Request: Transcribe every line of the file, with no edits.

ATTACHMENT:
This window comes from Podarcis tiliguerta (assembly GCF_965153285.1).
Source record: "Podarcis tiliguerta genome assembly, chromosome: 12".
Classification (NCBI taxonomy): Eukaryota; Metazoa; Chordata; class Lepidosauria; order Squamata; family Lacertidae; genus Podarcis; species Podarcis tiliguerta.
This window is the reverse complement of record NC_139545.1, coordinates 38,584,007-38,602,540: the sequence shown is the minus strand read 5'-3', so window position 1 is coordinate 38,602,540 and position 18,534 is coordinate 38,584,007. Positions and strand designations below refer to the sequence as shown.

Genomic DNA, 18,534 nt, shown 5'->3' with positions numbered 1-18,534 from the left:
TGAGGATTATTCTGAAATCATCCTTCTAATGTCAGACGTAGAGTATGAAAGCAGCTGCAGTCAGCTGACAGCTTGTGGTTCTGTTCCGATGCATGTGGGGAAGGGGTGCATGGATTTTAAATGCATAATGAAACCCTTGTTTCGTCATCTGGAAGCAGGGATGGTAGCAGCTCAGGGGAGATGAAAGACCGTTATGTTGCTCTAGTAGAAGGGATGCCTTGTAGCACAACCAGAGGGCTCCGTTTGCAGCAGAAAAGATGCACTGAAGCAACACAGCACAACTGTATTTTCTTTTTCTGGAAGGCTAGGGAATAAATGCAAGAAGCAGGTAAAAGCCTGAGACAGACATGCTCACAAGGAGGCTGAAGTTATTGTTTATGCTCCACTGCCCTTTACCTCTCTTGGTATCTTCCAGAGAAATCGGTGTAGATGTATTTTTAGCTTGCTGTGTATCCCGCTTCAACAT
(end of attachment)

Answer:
This window comes from Podarcis tiliguerta (assembly GCF_965153285.1).
Source record: "Podarcis tiliguerta genome assembly, chromosome: 12".
Classification (NCBI taxonomy): Eukaryota; Metazoa; Chordata; class Lepidosauria; order Squamata; family Lacertidae; genus Podarcis; species Podarcis tiliguerta.
This window is the reverse complement of record NC_139545.1, coordinates 38,584,007-38,602,540: the sequence shown is the minus strand read 5'-3', so window position 1 is coordinate 38,602,540 and position 18,534 is coordinate 38,584,007. Positions and strand designations below refer to the sequence as shown.

Genomic DNA, 18,534 nt, shown 5'->3' with positions numbered 1-18,534 from the left:
TGAGGATTATTCTGAAATCATCCTTCTAATGTCAGACGTAGAGTATGAAAGCAGCTGCAGTCAGCTGACAGCTTGTGGTTCTGTTCCGATGCATGTGGGGAAGGGGTGCATGGATTTTAAATGCATAATGAAACCCTTGTTTCGTCATCTGGAAGCAGGGATGGTAGCAGCTCAGGGGAGATGAAAGACCGTTATGTTGCTCTAGTAGAAGGGATGCCTTGTAGCACAACCAGAGGGCTCCGTTTGCAGCAGAAAAGATGCACTGAAGCAACACAGCACAACTGTATTTTCTTTTTCTGGAAGGCTAGGGAATAAATGCAAGAAGCAGGTAAAAGCCTGAGACAGACATGCTCACAAGGAGGCTGAAGTTATTGTTTATGCTCCACTGCCCTTTACCTCTCTTGGTATCTTCCAGAGAAATCGGTGTAGATGTATTTTTAGCTTGCTGTGTATCCCGCTTCAACAT